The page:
SANTIAGO – Several of the Mapuche community members of southern Chile who were acquitted after the closing of the so-called “Operation Hurricane”, in which they were accused of carrying out various arson attacks based on evidence delivered by the Carabineros, which the Prosecutor General’s Office identified as false, have resolved to file a complaint against seven police officials.
The first complaint will be presented in the city of southern Chile, Temuco by lawyer Karina Riquelme, defender of the brothers Jaime and Rodrigo Huenchullán, according to the Diario Austral. “The lawsuit is against seven police officers who are now identified and who are the defendants in the investigation carried out by the Office of the Prosecutor,” said Riquelme.
“The objective is that the falsification of a public instrument that occurs is not unpunished,” the lawyer added, noting that the lawsuit will request various measures in addition to requesting that the investigation, which until now leads Carabineros, go to the hands of the Police of Investigations (PDI).
Manuela Royo, lawyer for another of the community members dismissed, announced that she will file a civil suit against the Treasury “for the extra contractual liability that has been generated” in the case of her client who “was a direct victim of the implementation of these messages.”
The suit will join a complaint for the crimes of obstruction to the investigation and ideological falsification of a public instrument.
Meanwhile, the lawyer Rodrigo Román, representative of Héctor Llaitul, accused as leader of the Coordinadora Arauco Malleco (Cam) also announced a complaint against the carabineros involved, “and against all those responsible for the crimes that are already known.”
However, he ruled out filing a compensation claim, stating that Llaitul’s relationship with the State “is different, he does not seek pecuniary compensation from the State in that regard.”
Last Friday, a guarantee judge in Temuco accepted a request from the Prosecutor’s Office to close the investigation for the burning of dozens of trucks, on the basis that Carabineros falsified evidence to accuse Mapuche leaders.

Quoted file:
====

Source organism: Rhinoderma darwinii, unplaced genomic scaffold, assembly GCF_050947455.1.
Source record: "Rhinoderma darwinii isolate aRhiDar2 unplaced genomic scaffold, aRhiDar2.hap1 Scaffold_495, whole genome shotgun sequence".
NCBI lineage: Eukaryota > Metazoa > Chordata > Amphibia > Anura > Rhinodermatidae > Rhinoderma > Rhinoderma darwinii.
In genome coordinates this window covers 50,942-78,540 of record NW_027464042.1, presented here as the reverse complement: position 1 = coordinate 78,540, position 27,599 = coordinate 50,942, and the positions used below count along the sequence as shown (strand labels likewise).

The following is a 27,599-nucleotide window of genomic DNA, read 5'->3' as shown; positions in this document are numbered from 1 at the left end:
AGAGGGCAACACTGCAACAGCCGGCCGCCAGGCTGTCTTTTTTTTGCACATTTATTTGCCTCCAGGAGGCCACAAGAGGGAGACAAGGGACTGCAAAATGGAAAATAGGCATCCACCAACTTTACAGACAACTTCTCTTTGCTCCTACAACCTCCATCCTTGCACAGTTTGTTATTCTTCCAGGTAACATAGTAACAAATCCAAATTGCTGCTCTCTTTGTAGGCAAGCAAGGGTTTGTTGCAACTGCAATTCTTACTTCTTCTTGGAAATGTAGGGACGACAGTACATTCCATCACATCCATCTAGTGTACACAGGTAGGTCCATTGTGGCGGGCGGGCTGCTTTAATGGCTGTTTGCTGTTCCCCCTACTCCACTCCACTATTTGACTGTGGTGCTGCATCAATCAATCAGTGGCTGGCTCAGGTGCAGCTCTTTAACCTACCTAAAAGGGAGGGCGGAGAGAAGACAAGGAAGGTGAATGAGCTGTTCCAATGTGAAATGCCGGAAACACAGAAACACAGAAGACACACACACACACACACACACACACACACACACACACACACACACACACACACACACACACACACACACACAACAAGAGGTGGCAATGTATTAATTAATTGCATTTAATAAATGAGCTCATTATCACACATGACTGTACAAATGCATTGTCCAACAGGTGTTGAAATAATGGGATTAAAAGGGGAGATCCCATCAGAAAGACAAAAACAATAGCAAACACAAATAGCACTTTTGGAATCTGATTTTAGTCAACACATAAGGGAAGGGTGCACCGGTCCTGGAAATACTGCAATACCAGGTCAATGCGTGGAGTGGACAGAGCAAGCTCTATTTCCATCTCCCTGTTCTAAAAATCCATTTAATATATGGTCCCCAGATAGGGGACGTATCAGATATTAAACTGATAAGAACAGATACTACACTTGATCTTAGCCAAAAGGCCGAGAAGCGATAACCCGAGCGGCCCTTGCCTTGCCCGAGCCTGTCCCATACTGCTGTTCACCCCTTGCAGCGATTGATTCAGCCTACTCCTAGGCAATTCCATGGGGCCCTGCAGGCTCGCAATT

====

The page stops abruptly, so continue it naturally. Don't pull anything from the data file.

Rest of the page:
The judge also rejected a request from the government to order the reopening of the investigation and also determined to permanently dismiss the eight community members charged in the so-called “Operation Hurricane” and two other Mapuches involved in a truck burning in the town of Padre Las Houses.
The Prosecutor’s Office requested the closure of the case after finding that the community members were charged and remanded in custody last September with evidence planted on their cell phones by the police officers themselves.
However, the Prosecutor’s Office appealed the dismissal of the community members, who cannot be imputed again in the same case even if new precedents arise, while the government will probably announce what measures it will adopt to try to revive the original investigation.
In the south of Chile there has been a conflict for several decades between communities that claim ancestral territories and agricultural and forestry companies, which in recent years have led to outbreaks of violence in which several community members, police and farmers have died.
At the same time, several dozens of community members have been prosecuted and convicted of various crimes, mainly arson attacks.
A series of human rights abuses by members of the Military Police of Chile (Carabineros de Chile) have provoked the most serious scandals since the end of the military dictatorship under Augusto Pinochet (1973-1990).
After it became known last year that high-ranking generals had misappropriated funds over the years, the prosecution uncovered massive evidence of counterfeiting in the last large-scale deployment of the security forces against the Mapuche at the end of January. Prosecutor Cristián Paredes Valenzuela, who had then initiated an investigation, received threats from the Carabineros and is under personal protection by the Criminal Investigation.
Under the name “Operación Huracán”, in August 2017, eight leading members of the indigenous protest movement were arrested under “terror suspicion” and put on remand.
Due to the events that have become known, the Carabineros are currently in one of their biggest legitimacy crises of recent history.
The police force, known as the Carabineros de Chile, has been under the authority of the Interior Minister since the end of the dictatorship, but nominal control remained with the Ministry of Defense.